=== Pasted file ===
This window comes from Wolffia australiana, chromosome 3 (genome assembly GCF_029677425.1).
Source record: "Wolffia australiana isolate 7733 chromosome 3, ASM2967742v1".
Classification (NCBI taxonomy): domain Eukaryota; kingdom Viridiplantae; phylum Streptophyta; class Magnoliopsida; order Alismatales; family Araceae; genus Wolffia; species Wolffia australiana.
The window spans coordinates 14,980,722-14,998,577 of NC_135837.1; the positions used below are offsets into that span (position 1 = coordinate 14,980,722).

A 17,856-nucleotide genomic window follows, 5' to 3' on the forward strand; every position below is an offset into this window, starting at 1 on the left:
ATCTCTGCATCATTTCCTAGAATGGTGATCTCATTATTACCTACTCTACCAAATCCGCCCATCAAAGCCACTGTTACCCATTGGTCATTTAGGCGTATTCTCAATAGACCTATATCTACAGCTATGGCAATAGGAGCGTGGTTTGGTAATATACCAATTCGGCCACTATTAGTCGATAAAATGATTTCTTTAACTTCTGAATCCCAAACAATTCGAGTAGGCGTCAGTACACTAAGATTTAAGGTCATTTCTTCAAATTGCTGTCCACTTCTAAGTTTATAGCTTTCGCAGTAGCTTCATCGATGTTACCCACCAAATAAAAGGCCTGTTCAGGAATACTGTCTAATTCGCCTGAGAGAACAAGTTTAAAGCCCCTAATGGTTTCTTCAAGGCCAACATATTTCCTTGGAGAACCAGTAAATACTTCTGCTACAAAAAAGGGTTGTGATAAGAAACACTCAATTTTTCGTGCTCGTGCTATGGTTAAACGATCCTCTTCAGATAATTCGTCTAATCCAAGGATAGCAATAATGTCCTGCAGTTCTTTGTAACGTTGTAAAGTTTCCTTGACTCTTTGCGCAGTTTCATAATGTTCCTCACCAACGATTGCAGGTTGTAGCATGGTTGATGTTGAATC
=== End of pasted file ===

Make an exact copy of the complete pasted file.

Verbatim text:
This window comes from Wolffia australiana, chromosome 3 (genome assembly GCF_029677425.1).
Source record: "Wolffia australiana isolate 7733 chromosome 3, ASM2967742v1".
Classification (NCBI taxonomy): domain Eukaryota; kingdom Viridiplantae; phylum Streptophyta; class Magnoliopsida; order Alismatales; family Araceae; genus Wolffia; species Wolffia australiana.
The window spans coordinates 14,980,722-14,998,577 of NC_135837.1; the positions used below are offsets into that span (position 1 = coordinate 14,980,722).

A 17,856-nucleotide genomic window follows, 5' to 3' on the forward strand; every position below is an offset into this window, starting at 1 on the left:
ATCTCTGCATCATTTCCTAGAATGGTGATCTCATTATTACCTACTCTACCAAATCCGCCCATCAAAGCCACTGTTACCCATTGGTCATTTAGGCGTATTCTCAATAGACCTATATCTACAGCTATGGCAATAGGAGCGTGGTTTGGTAATATACCAATTCGGCCACTATTAGTCGATAAAATGATTTCTTTAACTTCTGAATCCCAAACAATTCGAGTAGGCGTCAGTACACTAAGATTTAAGGTCATTTCTTCAAATTGCTGTCCACTTCTAAGTTTATAGCTTTCGCAGTAGCTTCATCGATGTTACCCACCAAATAAAAGGCCTGTTCAGGAATACTGTCTAATTCGCCTGAGAGAACAAGTTTAAAGCCCCTAATGGTTTCTTCAAGGCCAACATATTTCCTTGGAGAACCAGTAAATACTTCTGCTACAAAAAAGGGTTGTGATAAGAAACACTCAATTTTTCGTGCTCGTGCTATGGTTAAACGATCCTCTTCAGATAATTCGTCTAATCCAAGGATAGCAATAATGTCCTGCAGTTCTTTGTAACGTTGTAAAGTTTCCTTGACTCTTTGCGCAGTTTCATAATGTTCCTCACCAACGATTGCAGGTTGTAGCATGGTTGATGTTGAATC